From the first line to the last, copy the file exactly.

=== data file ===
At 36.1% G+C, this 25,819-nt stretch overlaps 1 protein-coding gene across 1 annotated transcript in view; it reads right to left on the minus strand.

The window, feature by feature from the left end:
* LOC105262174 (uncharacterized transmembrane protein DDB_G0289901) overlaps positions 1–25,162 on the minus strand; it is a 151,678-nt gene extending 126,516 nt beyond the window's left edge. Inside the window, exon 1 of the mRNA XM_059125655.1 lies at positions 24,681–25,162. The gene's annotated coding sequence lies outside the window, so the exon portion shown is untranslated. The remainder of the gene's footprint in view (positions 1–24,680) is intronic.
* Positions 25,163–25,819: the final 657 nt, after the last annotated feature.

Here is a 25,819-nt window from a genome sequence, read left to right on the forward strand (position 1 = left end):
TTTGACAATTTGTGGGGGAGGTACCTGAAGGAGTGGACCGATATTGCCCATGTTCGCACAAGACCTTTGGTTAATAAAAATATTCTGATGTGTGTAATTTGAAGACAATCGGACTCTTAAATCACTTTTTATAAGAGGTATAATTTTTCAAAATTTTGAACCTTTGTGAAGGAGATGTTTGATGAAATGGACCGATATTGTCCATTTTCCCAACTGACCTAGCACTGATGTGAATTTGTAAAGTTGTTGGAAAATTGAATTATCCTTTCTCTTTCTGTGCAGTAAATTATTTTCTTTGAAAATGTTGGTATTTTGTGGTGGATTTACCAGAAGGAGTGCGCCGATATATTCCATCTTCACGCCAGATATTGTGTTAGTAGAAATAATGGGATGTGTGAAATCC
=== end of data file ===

At 36.1% G+C, this 25,819-nt stretch overlaps 1 protein-coding gene across 1 annotated transcript in view; it reads right to left on the minus strand.

The window, feature by feature from the left end:
* LOC105262174 (uncharacterized transmembrane protein DDB_G0289901) overlaps positions 1–25,162 on the minus strand; it is a 151,678-nt gene extending 126,516 nt beyond the window's left edge. Inside the window, exon 1 of the mRNA XM_059125655.1 lies at positions 24,681–25,162. The gene's annotated coding sequence lies outside the window, so the exon portion shown is untranslated. The remainder of the gene's footprint in view (positions 1–24,680) is intronic.
* Positions 25,163–25,819: the final 657 nt, after the last annotated feature.

Here is a 25,819-nt window from a genome sequence, read left to right on the forward strand (position 1 = left end):
TTTGACAATTTGTGGGGGAGGTACCTGAAGGAGTGGACCGATATTGCCCATGTTCGCACAAGACCTTTGGTTAATAAAAATATTCTGATGTGTGTAATTTGAAGACAATCGGACTCTTAAATCACTTTTTATAAGAGGTATAATTTTTCAAAATTTTGAACCTTTGTGAAGGAGATGTTTGATGAAATGGACCGATATTGTCCATTTTCCCAACTGACCTAGCACTGATGTGAATTTGTAAAGTTGTTGGAAAATTGAATTATCCTTTCTCTTTCTGTGCAGTAAATTATTTTCTTTGAAAATGTTGGTATTTTGTGGTGGATTTACCAGAAGGAGTGCGCCGATATATTCCATCTTCACGCCAGATATTGTGTTAGTAGAAATAATGGGATGTGTGAAATCC